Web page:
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Blutige Reise

Microcosm logo  CD32
Schon vor Monaten sollten sich die Besitzer von Commos CD-Schleuder den Weg durch die Blutbahnen freischießen dürfen - jetzt hat Psygnosis die Herzkammern endlich geöffnet!

Microcosm In ferner Zukunft ist es gelungen, Menschen, Tiere oder auch ganze U-Boote so weit zu verkleinern, dass sie bequem in eine handelsübliche Ader passen, wodurch sich z.B. Krankheitsherde recht gezielt bekämpfen lassen. Diese Story ist nicht neu, weshalb das mehrmütige Movie-Intro zwangsläufig an den entsprechenden Filmklassiker "Die phantastische Reise" bzw. dessen Quasi-Remake "Die Reise ins Ich" erinnert. Nach dem Betrachten dieser optisch ungemein eindrucksvollen Szenen schlüpft man dann in die winzige Haut des nicht ganz freiwillig miniaturisierten Helden und begibt sich auf eine aberwitzige 3D-Tauchfahrt durch den menschlichen Körper mit all seinen Organen.

Aus anatomischen Gründen ist man hier nicht nur mit einem U-Boot unterwegs, sondern wechselt das Vehikel nach dem Andocken an Lunge, Leber, Herz oder Darm jeweils aus. Neben dem serienmäßig vorhandenen (wenig leistungsfähigen) Standardlaser gibt es auch diverse Extrawaffen zum Zerbröseln der nicht gerade seltenen Hindernisse. Das Aufsammeln gestaltet sich jedoch relativ schwierig, denn ehe man sich versieht, hat man dabei schon wieder Bekanntschaft mit der Gefäßwand oder den unzähligen Viren, Bazillen etc. geschlossen. Jede Kollision hat aber einen happigen Energieabzug zur Folge, weshalb die drei Mini-Leben keineswegs ewig vorhalten. Für etwas Erleichterung sorgt die eingebaute Scanner, der allerdings bloß die Gegner in der unmittelbaren Nachbarschaft erfaßt. Zum Glück ist das Game dazu in einzelne Levels unterteilt, die über bereits ergatterte Paßwörter direkt anwählbar sind.

Trotz der Beschränkung des Spielareals auf die menschlichen Innereien sind die optischen und akustischen Reize von Microcosm wahrhaft komisch - nicht umsonst wirbt dieses Game im Fernsehen für das CD32: Die Flug- bzw. Schwimmabschnitte werden immer wieder von phantastisch gemachten Filmsequenzen unterbrochen, und der Soundtrack sucht seinesgleichen. Leider ist die Steuerung ein bißchen schwammig, was bei der oft verlangten Millimeterarbeit unweigerlich des öfteren zu unerwünschten Feind- bzw. Gefäßwandkontakten führt. Und letztlich macht halt auch das Spielprinzip auf Dauer nichts besonders viel her, denn verlangt wird hier im Prinzip nur ständiges Draufhalten mit der Wumme und gelegentlich mal eine blitzschnelle Entscheidung für die richtige Abzweigung bei den (Venen-) Knotenpunkten.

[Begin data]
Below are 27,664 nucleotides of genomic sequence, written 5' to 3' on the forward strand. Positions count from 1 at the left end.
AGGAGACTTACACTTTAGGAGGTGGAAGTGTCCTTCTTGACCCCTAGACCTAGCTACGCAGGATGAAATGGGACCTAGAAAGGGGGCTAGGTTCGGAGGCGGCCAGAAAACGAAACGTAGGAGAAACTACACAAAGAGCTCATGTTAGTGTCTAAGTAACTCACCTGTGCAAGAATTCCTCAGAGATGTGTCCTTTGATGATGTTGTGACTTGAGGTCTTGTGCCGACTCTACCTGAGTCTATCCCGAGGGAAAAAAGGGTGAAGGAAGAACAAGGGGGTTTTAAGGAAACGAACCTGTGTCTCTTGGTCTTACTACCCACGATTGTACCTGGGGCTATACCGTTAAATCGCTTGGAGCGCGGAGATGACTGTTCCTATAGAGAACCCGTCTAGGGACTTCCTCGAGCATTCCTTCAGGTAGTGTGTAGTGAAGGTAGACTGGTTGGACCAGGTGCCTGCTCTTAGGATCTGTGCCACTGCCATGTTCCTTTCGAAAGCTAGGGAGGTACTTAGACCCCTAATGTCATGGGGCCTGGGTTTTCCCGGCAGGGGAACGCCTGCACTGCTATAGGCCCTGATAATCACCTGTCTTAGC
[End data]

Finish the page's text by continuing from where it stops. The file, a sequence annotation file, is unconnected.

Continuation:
Wie zu erwarten, lebt Microcosm vorwiegend von seiner mörderischen Präsentation - wie in einem solchen Fall ebenso zu erwarten, sinkt die Motivation daher nach einigen blutigen Tauchgängen spürbar ab. Wer gerne ballert und mal einen "Actionflugi" der ganz anderen Art kennenlernen möchte, wird also noch am ehesten Freude an dieser CD haben, der Rest der Menschheit wartet wohl besser ab, bis der spielerische Fortschritt mit dem medizinischen gleichgezogen hat. (mic)

Amiga Joker, March 1994, p.?

MICROCOSM
(PSYGNOSIS)
3D - BALLEREI

66%

"SIMPEL"
Amiga Joker
GRAFIK
ANIMATION
MUSIK
SOUND-FX
HANDHABUNG
DAUERSPASS
86%
83%
86%
81%
62%
57%
FÜR KÖNNER
PREIS DM 79,-
CD32


Microcosm Logo  CD32  CU Amiga Screen Star

After years of hype and speculation, the world's first ever CD32 specific game hits the market, and Tony Dillon is surprised to discover just how good it really is.
Microcosm
I have to admit, I was feeling more than a little sceptical about this one. Psygnosis have always had a reputation for incredible intro sequences and game graphics, but have often found themselves floundering on the actual gameplay. When I heard that the apparently fabulous FM Towns title Microcosm was to be ported to the CD32...well, you can't really blame me for thinking the worst, can you? After playing the FM Towns version, I was even more worried. Nice graphics, shame about the game really.

WHAT A GAME!
The CD32 version is a totally different kettle of fish, though. Nice graphics, sure, as you can see from the numerous screenshots on these pages, but what a game! Microcosm plays as well as it looks, and that's some complement.
If you aren't familiar with the game, it tells the story of the President Elect of the gigantic Cybertech corporation. Well, not so much him, more his insides. A rival company has taken over President Korsby by sending miniaturised robots into his bloodstream with the aim of controlling his brain. It would have worked fine if someone hadn't got wind of it and sent a tiny version of you in after the bad guys. After that, well you can guess what happens next, can't you?